The outbreak of protests in Iran had focused attention on events in the country, he noted, pointing out that a number of world leaders had expressed support for the Iranian protestors.  “Yet, more have supported the Government of Iran calling the protests an internal matter,” he emphasized.  On 3 January, the Secretary-General issued a statement deploring the loss of life in the protests and urging respect for the right to peaceful assembly and freedom of expression.  On the same day the United Nations High Commissioner for Human Rights also issued a statement, which was followed by the release of a statement from four United Nations Special Rapporteurs on 5 January.

Statements

NIKKI R. HALEY (United States) said that the world must take note of what had happened in Iran over the past week.  It was a fundamental expression of human rights, and a powerful exhibition of brave people who were so fed up with their oppressive regime that they were willing to risk their lives in protest.  The proper role of human rights in the Council had been debated, and some colleagues believed it had no place in the Council.  But, human rights were not the gift of Governments, but rather the inalienable right of the people themselves.

The Iranian regime’s contempt of the rights of its people had been widely documented, she said.  The Iranian people understood that their lack of voice in their Government had allowed the regime to ignore them.  The regime in Iran had spent $6 billion every year propping up the regime in Syria.  The people of Iran were telling their Government to let go of Syria and think of them instead.  The Iranian regime also gave funds to the Houthi rebels in Yemen.  Meanwhile, the average Iranian family was 15 per cent poorer than it was 10 years ago.  Every United Nations Member State was sovereign, but that could not be used as a shield when a State denied its people human rights and fundamental freedoms.  The Iranian people were rising up and asking for something no legitimate Government could deny them.  The Iranian regime was now on notice, and the world would be watching its actions.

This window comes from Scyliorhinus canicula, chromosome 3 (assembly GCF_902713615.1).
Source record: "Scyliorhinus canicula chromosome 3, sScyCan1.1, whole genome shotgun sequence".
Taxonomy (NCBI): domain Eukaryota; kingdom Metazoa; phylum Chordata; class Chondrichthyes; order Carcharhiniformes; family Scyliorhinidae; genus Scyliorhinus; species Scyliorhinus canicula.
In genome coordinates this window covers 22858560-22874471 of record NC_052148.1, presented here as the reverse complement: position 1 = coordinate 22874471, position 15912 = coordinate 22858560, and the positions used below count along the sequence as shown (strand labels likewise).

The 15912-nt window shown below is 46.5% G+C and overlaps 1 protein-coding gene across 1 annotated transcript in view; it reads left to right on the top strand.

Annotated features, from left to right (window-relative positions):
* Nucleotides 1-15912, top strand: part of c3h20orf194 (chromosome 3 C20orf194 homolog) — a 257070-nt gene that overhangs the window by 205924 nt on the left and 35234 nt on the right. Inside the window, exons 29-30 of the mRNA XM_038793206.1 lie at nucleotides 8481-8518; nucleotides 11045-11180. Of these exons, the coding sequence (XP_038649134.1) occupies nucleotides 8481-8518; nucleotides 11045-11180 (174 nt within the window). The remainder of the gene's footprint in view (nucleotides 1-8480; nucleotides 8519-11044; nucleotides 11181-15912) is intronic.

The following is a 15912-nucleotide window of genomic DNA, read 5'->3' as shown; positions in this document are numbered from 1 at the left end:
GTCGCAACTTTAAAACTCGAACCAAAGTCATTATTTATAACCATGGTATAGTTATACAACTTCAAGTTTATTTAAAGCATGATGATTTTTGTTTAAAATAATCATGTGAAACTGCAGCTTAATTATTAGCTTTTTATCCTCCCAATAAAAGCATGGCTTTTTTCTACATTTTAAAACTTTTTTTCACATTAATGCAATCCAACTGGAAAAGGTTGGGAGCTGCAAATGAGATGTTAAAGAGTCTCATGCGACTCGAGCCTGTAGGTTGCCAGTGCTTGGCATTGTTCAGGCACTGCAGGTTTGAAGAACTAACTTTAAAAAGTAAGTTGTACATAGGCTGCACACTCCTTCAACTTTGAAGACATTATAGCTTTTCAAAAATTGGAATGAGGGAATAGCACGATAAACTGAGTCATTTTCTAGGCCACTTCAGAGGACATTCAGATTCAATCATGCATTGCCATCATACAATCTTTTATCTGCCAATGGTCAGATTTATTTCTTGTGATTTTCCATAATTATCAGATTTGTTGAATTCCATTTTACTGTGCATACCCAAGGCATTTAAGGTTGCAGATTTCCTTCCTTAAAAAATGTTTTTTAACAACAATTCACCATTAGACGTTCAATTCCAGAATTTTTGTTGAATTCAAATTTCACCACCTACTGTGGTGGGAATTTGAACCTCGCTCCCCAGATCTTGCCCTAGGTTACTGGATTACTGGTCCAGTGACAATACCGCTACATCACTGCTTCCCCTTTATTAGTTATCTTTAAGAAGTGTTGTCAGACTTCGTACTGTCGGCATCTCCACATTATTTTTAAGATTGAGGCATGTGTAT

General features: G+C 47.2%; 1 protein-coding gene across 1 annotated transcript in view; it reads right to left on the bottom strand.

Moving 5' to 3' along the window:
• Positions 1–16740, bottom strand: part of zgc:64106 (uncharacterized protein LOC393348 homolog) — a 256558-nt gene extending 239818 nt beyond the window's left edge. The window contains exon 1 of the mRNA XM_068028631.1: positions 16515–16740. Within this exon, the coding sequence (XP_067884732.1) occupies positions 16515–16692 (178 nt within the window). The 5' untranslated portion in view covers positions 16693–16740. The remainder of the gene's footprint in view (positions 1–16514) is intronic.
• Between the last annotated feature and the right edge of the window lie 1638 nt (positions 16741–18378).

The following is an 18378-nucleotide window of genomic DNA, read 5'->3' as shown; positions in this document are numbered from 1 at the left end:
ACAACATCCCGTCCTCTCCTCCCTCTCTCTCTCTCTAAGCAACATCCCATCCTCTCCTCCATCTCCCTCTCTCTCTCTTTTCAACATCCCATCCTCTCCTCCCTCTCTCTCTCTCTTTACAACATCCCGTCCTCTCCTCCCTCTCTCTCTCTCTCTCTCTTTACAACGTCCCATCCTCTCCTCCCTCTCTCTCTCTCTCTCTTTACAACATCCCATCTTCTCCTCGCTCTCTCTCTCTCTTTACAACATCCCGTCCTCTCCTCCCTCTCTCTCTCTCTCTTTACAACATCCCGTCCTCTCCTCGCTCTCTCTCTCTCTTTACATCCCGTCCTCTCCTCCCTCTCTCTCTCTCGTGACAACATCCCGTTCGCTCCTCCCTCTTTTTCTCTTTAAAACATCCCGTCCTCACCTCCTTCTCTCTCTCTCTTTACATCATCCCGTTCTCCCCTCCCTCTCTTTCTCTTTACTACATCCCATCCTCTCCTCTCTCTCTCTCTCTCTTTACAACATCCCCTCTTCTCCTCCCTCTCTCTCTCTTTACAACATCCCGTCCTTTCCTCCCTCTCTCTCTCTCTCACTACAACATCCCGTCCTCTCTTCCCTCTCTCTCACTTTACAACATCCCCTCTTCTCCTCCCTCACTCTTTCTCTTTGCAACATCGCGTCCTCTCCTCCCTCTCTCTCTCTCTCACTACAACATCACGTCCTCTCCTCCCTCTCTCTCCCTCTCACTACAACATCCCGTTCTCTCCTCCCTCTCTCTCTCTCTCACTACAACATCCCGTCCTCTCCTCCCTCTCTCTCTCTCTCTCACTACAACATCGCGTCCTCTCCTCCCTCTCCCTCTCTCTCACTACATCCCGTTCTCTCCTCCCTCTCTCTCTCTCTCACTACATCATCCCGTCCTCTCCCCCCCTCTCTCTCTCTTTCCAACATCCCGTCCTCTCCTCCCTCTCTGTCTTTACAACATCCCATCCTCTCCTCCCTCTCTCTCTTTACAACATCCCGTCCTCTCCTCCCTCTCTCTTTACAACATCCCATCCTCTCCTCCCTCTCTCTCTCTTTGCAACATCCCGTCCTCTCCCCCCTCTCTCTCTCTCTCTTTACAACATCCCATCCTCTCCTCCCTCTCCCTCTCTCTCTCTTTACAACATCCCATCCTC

FRANÇOIS DELATTRE (France) said that there were several agenda items within the Security Council that allowed it to deal with various matters on peace and security in the Middle East.  In that context, its role was to do all it could to find a solution to the flashpoints and crises in that region.  The Council must commit to upholding the nuclear agreement on Iran and to promoting its implementation to the letter.  The agreement was one of the cornerstones of stability for the Middle East, and to lose that hard-won ground would be a major setback for the international community and the non-proliferation regime.  Open discussions should be held with Iran to address the concerns pertaining to its influence in the Middle East and its role in regional crises.  It was up to the Iranians alone to pursue the path of peace, and however worrying the recent events were, they did not constitute a threat to international peace and security.  Change in Iran would not come from the outside, it would come from the Iranian people themselves.

PEDRO LUIS INCHAUSTE JORDÁN (Bolivia) stressed that the holding of the meeting was not a welcome initiative and said that the Council was witnessing a blatant attempt to push forward issues that did not fall within its purview.  He rejected attempts by some delegations to push forward issues that did not constitute a threat to international peace and security, and rejected efforts to use the Security Council as a political tool to be exploited.  It was clear that the situation in Iran was not an issue that belonged on the Security Council’s agenda.  As had been seen time and again, unilateral action, political interventionism and regime change would only led to dramatic and negative consequences.